“Say to the Israelites: ‘Any Israelite or any foreigner residing in Israel who sacrifices any of his children to Molek is to be put to death. The members of the community are to stone him.
So did God contradict Himself? No; and I think there are two possibilities that explain it:
- The phrase “nor did it enter My mind” could refer specifically to the act of commanding it; it would never have entered HIS mind to command such a thing (the incident with Isaac notwithstanding; there’s no evidence He ever intended for Abraham to follow through — see the phrasing of “tested” in Hebrews 11:17).
- He perceived the possibility that Israel could sink this low … He just couldn’t imagine that they would do so, after instilling them not only with instinct of parental love but also after giving them a direct and specific command not to do such a reprehensible thing, especially in the name of faith and religion.
Either way, it was never God’s will for His children to put their own children to death in the same way that the surrounding peoples did in their worship of idol gods. In fact, preventing this kind of abomination seems to be the specific reason why God commanded the obliteration of those peoples as the Israelites moved into the land promised to them (Deuteronomy 20:16-18). It is possible that nothing else would have also obliterated those practices from the land.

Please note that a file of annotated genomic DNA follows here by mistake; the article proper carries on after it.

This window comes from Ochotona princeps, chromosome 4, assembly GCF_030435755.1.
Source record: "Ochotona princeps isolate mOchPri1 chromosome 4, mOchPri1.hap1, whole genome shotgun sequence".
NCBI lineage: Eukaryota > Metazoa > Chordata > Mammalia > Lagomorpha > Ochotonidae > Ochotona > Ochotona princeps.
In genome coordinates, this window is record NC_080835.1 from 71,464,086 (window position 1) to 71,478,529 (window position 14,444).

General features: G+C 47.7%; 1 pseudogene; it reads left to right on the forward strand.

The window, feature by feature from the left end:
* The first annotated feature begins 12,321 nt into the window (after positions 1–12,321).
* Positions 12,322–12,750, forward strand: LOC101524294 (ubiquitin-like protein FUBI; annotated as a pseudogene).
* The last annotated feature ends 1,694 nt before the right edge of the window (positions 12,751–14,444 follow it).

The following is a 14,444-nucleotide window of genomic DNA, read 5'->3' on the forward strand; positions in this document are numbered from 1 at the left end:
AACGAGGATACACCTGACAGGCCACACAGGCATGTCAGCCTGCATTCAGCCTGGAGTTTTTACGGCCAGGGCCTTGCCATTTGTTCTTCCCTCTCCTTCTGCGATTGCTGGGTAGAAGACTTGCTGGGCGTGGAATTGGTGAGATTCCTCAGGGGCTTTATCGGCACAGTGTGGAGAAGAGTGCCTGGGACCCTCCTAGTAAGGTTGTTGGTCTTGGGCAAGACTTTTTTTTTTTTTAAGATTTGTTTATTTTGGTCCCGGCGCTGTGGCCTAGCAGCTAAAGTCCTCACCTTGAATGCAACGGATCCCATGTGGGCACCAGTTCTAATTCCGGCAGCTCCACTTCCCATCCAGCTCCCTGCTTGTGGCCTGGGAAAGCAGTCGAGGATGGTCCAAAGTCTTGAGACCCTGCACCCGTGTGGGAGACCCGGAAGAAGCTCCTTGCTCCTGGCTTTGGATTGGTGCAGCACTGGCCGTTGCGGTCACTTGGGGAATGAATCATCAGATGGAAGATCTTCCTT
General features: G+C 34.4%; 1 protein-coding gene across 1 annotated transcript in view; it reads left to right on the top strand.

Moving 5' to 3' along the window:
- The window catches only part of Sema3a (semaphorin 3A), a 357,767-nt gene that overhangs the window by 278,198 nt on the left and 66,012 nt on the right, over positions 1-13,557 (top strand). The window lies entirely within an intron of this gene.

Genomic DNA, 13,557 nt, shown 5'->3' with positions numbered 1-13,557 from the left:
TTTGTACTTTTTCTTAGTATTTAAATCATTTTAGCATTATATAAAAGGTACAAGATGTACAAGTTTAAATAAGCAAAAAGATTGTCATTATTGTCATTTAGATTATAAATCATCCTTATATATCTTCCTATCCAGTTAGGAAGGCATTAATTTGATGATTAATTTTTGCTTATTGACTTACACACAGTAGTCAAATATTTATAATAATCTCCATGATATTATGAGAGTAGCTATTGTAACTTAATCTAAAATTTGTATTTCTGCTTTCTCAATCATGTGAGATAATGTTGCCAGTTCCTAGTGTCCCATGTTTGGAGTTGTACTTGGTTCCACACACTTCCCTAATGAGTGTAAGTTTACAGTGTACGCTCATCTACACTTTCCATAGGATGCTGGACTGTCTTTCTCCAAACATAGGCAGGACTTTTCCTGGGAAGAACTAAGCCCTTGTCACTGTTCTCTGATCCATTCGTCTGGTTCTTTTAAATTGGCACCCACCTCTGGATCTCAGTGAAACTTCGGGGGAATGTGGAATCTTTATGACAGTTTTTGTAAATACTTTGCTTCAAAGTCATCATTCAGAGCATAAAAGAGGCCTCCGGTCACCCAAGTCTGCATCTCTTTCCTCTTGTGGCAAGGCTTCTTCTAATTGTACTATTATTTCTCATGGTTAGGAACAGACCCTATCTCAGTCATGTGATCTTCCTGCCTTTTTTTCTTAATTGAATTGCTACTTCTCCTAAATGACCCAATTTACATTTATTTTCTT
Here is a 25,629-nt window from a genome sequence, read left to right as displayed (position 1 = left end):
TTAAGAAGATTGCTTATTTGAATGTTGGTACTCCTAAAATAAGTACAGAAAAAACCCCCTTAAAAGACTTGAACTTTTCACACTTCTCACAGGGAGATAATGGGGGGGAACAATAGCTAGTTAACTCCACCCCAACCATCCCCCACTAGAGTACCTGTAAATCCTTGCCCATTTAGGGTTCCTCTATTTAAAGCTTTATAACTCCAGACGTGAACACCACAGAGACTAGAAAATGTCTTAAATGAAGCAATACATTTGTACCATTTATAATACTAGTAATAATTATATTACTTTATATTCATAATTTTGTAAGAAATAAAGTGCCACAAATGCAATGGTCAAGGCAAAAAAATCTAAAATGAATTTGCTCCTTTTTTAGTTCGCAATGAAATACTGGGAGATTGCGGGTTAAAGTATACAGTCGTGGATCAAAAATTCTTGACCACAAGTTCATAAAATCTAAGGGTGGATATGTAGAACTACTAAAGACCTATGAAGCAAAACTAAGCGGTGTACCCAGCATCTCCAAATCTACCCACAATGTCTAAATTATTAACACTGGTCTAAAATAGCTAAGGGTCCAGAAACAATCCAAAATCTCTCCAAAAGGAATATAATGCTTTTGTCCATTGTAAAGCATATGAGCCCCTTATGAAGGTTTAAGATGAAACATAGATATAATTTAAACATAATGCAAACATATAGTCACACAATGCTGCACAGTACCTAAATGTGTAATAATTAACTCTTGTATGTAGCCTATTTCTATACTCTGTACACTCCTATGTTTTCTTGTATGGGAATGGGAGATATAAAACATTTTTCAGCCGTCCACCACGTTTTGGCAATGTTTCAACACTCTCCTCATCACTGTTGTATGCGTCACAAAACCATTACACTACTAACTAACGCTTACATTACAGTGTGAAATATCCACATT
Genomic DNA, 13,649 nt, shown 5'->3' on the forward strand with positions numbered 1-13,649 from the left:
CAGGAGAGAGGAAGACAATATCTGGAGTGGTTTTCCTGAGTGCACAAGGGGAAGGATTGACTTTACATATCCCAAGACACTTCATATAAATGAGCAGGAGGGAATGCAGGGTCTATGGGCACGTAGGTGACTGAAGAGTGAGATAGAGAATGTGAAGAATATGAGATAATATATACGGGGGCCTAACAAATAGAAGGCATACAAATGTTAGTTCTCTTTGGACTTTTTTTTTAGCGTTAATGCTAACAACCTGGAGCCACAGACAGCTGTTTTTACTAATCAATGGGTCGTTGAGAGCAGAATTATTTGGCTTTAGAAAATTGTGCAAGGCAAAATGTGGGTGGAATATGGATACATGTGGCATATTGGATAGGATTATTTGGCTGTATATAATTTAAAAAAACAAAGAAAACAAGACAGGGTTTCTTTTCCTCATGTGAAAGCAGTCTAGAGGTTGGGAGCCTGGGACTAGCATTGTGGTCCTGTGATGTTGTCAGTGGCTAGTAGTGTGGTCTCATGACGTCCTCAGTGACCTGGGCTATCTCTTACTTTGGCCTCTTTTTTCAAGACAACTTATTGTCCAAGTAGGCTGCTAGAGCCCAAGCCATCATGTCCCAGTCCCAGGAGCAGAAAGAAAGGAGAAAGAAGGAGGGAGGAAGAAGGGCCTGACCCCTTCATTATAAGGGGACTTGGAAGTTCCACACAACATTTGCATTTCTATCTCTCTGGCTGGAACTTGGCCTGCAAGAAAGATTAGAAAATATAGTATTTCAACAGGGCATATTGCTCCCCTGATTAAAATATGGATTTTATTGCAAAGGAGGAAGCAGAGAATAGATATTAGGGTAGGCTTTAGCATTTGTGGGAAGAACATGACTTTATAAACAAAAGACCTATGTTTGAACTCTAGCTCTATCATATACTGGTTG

The crimes against humanity that took place on 9/11/2001 are of this detestable nature: people willingly — perhaps eagerly — sacrificing their own lives in order to commit mass murder of thousands, including children, as an act of piety because some shaman in their religious structure instructed them to do so. There were Muslims who died in those attacks. There were children who died in those attacks. None of that served as a deterrent to the warped motivations of the warped individuals who masterminded and conducted the attacks.
Ten years later, we still have difficulty dealing with the reality of it.
Let’s not blame the good people we put in charge of our protection for being no more willing to believe in the likelihood of that kind of inhumanity on that kind of scale than the Lord Himself was.